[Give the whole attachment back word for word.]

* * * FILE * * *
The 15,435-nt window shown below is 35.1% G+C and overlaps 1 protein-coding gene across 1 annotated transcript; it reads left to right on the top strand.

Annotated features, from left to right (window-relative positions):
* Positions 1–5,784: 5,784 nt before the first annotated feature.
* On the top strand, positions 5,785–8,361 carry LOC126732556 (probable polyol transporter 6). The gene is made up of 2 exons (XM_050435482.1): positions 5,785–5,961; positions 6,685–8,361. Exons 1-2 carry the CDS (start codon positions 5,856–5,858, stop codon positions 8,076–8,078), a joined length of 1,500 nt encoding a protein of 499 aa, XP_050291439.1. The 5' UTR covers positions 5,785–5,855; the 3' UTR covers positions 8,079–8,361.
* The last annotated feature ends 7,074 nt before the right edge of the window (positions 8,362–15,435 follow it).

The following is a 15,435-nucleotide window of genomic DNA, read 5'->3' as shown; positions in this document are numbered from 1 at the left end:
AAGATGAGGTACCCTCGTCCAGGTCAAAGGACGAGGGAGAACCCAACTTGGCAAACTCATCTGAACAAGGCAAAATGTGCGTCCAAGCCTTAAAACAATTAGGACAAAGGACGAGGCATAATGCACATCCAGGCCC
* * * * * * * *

The 15,435-nt window shown below is 35.1% G+C and overlaps 1 protein-coding gene across 1 annotated transcript; it reads left to right on the top strand.

Annotated features, from left to right (window-relative positions):
* Positions 1–5,784: 5,784 nt before the first annotated feature.
* On the top strand, positions 5,785–8,361 carry LOC126732556 (probable polyol transporter 6). The gene is made up of 2 exons (XM_050435482.1): positions 5,785–5,961; positions 6,685–8,361. Exons 1-2 carry the CDS (start codon positions 5,856–5,858, stop codon positions 8,076–8,078), a joined length of 1,500 nt encoding a protein of 499 aa, XP_050291439.1. The 5' UTR covers positions 5,785–5,855; the 3' UTR covers positions 8,079–8,361.
* The last annotated feature ends 7,074 nt before the right edge of the window (positions 8,362–15,435 follow it).

The following is a 15,435-nucleotide window of genomic DNA, read 5'->3' as shown; positions in this document are numbered from 1 at the left end:
AAGATGAGGTACCCTCGTCCAGGTCAAAGGACGAGGGAGAACCCAACTTGGCAAACTCATCTGAACAAGGCAAAATGTGCGTCCAAGCCTTAAAACAATTAGGACAAAGGACGAGGCATAATGCACATCCAGGCCC